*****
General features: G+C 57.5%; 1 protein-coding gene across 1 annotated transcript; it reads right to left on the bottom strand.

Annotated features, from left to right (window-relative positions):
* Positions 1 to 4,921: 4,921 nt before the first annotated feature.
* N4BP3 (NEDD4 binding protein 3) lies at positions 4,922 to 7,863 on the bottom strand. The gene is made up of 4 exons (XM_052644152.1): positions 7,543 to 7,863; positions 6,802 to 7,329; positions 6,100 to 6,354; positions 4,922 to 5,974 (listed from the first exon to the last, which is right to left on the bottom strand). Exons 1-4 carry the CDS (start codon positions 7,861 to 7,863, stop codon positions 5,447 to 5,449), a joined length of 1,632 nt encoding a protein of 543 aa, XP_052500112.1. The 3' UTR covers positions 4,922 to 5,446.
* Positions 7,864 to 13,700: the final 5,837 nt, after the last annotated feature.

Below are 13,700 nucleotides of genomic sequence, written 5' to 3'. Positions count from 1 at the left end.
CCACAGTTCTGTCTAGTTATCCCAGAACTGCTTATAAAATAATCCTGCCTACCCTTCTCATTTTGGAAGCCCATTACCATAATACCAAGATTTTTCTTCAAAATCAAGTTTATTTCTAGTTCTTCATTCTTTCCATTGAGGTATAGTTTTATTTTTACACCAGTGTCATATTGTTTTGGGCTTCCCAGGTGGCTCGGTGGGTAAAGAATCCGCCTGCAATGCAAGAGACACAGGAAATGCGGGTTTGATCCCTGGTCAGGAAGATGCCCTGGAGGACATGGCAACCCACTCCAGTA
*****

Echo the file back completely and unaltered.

General features: G+C 57.5%; 1 protein-coding gene across 1 annotated transcript; it reads right to left on the bottom strand.

Annotated features, from left to right (window-relative positions):
* Positions 1 to 4,921: 4,921 nt before the first annotated feature.
* N4BP3 (NEDD4 binding protein 3) lies at positions 4,922 to 7,863 on the bottom strand. The gene is made up of 4 exons (XM_052644152.1): positions 7,543 to 7,863; positions 6,802 to 7,329; positions 6,100 to 6,354; positions 4,922 to 5,974 (listed from the first exon to the last, which is right to left on the bottom strand). Exons 1-4 carry the CDS (start codon positions 7,861 to 7,863, stop codon positions 5,447 to 5,449), a joined length of 1,632 nt encoding a protein of 543 aa, XP_052500112.1. The 3' UTR covers positions 4,922 to 5,446.
* Positions 7,864 to 13,700: the final 5,837 nt, after the last annotated feature.

Below are 13,700 nucleotides of genomic sequence, written 5' to 3'. Positions count from 1 at the left end.
CCACAGTTCTGTCTAGTTATCCCAGAACTGCTTATAAAATAATCCTGCCTACCCTTCTCATTTTGGAAGCCCATTACCATAATACCAAGATTTTTCTTCAAAATCAAGTTTATTTCTAGTTCTTCATTCTTTCCATTGAGGTATAGTTTTATTTTTACACCAGTGTCATATTGTTTTGGGCTTCCCAGGTGGCTCGGTGGGTAAAGAATCCGCCTGCAATGCAAGAGACACAGGAAATGCGGGTTTGATCCCTGGTCAGGAAGATGCCCTGGAGGACATGGCAACCCACTCCAGTA